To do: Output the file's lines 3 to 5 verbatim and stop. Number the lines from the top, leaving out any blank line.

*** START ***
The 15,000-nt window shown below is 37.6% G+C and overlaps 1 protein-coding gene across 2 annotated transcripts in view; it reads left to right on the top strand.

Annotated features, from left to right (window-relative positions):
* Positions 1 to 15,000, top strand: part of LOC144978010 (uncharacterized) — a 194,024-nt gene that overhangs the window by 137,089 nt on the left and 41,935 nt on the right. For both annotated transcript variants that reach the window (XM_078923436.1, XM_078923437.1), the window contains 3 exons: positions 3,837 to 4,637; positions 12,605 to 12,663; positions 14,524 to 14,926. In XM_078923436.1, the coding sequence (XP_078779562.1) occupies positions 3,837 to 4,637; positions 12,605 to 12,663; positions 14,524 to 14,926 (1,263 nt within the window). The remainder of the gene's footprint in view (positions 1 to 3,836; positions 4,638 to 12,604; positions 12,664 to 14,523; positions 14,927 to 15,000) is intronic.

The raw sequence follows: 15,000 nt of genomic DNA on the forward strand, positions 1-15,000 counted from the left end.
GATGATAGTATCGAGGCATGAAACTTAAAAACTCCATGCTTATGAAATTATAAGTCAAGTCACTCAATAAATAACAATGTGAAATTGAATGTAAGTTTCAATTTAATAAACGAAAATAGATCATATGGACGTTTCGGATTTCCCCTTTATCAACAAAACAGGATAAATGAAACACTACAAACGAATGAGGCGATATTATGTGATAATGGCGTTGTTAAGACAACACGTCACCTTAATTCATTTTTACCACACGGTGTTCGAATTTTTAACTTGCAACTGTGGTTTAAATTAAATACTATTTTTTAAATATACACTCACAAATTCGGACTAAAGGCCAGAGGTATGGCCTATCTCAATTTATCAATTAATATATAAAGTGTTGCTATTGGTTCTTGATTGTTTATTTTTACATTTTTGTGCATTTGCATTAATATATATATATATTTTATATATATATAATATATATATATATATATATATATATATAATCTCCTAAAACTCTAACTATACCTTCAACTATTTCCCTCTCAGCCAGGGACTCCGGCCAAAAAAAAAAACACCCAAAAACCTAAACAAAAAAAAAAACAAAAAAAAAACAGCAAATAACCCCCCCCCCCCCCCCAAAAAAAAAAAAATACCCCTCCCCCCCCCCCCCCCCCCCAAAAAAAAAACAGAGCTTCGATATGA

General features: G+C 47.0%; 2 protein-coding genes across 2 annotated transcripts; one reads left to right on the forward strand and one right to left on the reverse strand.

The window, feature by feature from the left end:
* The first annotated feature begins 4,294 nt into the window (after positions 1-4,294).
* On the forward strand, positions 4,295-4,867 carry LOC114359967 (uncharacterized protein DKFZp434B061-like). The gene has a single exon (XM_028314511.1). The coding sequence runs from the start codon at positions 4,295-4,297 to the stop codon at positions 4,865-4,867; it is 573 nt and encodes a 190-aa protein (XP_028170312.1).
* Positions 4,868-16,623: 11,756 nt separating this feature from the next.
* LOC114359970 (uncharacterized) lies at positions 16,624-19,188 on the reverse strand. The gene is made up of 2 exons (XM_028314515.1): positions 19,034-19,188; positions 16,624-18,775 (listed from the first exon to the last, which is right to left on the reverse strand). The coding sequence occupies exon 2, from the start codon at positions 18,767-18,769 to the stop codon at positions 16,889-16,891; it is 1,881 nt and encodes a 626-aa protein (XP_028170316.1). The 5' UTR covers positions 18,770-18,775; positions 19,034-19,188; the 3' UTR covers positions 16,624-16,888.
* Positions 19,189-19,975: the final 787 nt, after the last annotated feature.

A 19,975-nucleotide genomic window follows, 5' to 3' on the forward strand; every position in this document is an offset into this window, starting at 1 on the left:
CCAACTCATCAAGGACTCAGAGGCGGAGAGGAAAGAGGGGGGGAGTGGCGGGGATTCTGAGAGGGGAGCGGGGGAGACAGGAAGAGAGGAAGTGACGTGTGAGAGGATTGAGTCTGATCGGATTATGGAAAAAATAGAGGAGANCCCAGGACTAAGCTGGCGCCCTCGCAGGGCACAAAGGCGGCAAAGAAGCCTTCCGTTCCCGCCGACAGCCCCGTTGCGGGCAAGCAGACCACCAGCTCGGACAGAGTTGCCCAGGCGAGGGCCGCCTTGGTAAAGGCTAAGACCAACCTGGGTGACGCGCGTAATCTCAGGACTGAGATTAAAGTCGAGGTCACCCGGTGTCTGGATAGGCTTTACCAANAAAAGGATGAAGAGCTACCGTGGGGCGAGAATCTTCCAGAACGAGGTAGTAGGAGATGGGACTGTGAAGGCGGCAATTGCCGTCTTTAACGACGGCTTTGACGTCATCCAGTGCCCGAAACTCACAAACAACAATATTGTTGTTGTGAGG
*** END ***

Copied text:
* Positions 1 to 15,000, top strand: part of LOC144978010 (uncharacterized) — a 194,024-nt gene that overhangs the window by 137,089 nt on the left and 41,935 nt on the right. For both annotated transcript variants that reach the window (XM_078923436.1, XM_078923437.1), the window contains 3 exons: positions 3,837 to 4,637; positions 12,605 to 12,663; positions 14,524 to 14,926. In XM_078923436.1, the coding sequence (XP_078779562.1) occupies positions 3,837 to 4,637; positions 12,605 to 12,663; positions 14,524 to 14,926 (1,263 nt within the window). The remainder of the gene's footprint in view (positions 1 to 3,836; positions 4,638 to 12,604; positions 12,664 to 14,523; positions 14,927 to 15,000) is intronic.

The raw sequence follows: 15,000 nt of genomic DNA on the forward strand, positions 1-15,000 counted from the left end.
GATGATAGTATCGAGGCATGAAACTTAAAAACTCCATGCTTATGAAATTATAAGTCAAGTCACTCAATAAATAACAATGTGAAATTGAATGTAAGTTTCAATTTAATAAACGAAAATAGATCATATGGACGTTTCGGATTTCCCCTTTATCAACAAAACAGGATAAATGAAACACTACAAACGAATGAGGCGATATTATGTGATAATGGCGTTGTTAAGACAACACGTCACCTTAATTCATTTTTACCACACGGTGTTCGAATTTTTAACTTGCAACTGTGGTTTAAATTAAATACTATTTTTTAAATATACACTCACAAATTCGGACTAAAGGCCAGAGGTATGGCCTATCTCAATTTATCAATTAATATATAAAGTGTTGCTATTGGTTCTTGATTGTTTATTTTTACATTTTTGTGCATTTGCATTAATATATATATATATTTTATATATATATAATATATATATATATATATATATATATATAATCTCCTAAAACTCTAACTATACCTTCAACTATTTCCCTCTCAGCCAGGGACTCCGGCCAAAAAAAAAAACACCCAAAAACCTAAACAAAAAAAAAAACAAAAAAAAAACAGCAAATAACCCCCCCCCCCCCCCCAAAAAAAAAAAAATACCCCTCCCCCCCCCCCCCCCCCCCAAAAAAAAAACAGAGCTTCGATATGA